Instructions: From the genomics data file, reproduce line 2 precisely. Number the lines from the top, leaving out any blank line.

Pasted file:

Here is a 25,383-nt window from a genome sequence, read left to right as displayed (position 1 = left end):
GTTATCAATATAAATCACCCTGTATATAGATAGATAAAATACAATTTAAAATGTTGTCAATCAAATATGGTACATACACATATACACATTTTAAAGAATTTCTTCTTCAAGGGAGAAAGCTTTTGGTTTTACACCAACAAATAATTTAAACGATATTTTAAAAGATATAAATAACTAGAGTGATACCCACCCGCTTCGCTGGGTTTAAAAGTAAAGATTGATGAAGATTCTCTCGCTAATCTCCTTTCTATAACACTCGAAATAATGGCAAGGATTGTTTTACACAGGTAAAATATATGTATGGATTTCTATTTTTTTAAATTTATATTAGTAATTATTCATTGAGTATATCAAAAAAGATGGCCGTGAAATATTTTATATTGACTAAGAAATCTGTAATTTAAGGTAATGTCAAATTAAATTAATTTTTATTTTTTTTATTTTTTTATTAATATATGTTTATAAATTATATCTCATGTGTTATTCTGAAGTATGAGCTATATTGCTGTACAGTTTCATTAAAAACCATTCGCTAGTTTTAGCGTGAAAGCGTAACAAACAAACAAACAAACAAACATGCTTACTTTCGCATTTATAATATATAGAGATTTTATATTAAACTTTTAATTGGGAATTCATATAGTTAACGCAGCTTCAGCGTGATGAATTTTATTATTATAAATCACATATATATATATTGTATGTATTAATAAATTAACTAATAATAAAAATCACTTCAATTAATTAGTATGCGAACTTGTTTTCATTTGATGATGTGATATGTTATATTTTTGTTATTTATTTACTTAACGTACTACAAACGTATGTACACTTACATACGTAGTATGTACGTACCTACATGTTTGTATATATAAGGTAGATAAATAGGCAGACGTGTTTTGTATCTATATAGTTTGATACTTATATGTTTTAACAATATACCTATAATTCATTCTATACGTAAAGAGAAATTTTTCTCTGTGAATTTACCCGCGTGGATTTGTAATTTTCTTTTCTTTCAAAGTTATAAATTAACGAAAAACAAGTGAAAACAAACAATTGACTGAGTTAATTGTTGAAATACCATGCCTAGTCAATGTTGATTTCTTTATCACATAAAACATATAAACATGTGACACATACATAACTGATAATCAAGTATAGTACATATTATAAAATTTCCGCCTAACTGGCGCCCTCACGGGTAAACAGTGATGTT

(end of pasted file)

GTTATCAATATAAATCACCCTGTATATAGATAGATAAAATACAATTTAAAATGTTGTCAATCAAATATGGTACATACACATATACACATTTTAAAGAATTTCTTCTTCAAGGGAGAAAGCTTTTGGTTTTACACCAACAAATAATTTAAACGATATTTTAAAAGATATAAATAACTAGAGTGATACCCACCCGCTTCGCTGGGTTTAAAAGTAAAGATTGATGAAGATTCTCTCGCTAATCTCCTTTCTATAACACTCGAAATAATGGCAAGGATTGTTTTACACAGGTAAAATATATGTATGGATTTCTATTTTTTTAAATTTATATTAGTAATTATTCATTGAGTATATCAAAAAAGATGGCCGTGAAATATTTTATATTGACTAAGAAATCTGTAATTTAAGGTAATGTCAAATTAAATTAATTTTTATTTTTTTTATTTTTTTATTAATATATGTTTATAAATTATATCTCATGTGTTATTCTGAAGTATGAGCTATATTGCTGTACAGTTTCATTAAAAACCATTCGCTAGTTTTAGCGTGAAAGCGTAACAAACAAACAAACAAACAAACATGCTTACTTTCGCATTTATAATATATAGAGATTTTATATTAAACTTTTAATTGGGAATTCATATAGTTAACGCAGCTTCAGCGTGATGAATTTTATTATTATAAATCACATATATATATATTGTATGTATTAATAAATTAACTAATAATAAAAATCACTTCAATTAATTAGTATGCGAACTTGTTTTCATTTGATGATGTGATATGTTATATTTTTGTTATTTATTTACTTAACGTACTACAAACGTATGTACACTTACATACGTAGTATGTACGTACCTACATGTTTGTATATATAAGGTAGATAAATAGGCAGACGTGTTTTGTATCTATATAGTTTGATACTTATATGTTTTAACAATATACCTATAATTCATTCTATACGTAAAGAGAAATTTTTCTCTGTGAATTTACCCGCGTGGATTTGTAATTTTCTTTTCTTTCAAAGTTATAAATTAACGAAAAACAAGTGAAAACAAACAATTGACTGAGTTAATTGTTGAAATACCATGCCTAGTCAATGTTGATTTCTTTATCACATAAAACATATAAACATGTGACACATACATAACTGATAATCAAGTATAGTACATATTATAAAATTTCCGCCTAACTGGCGCCCTCACGGGTAAACAGTGATGTT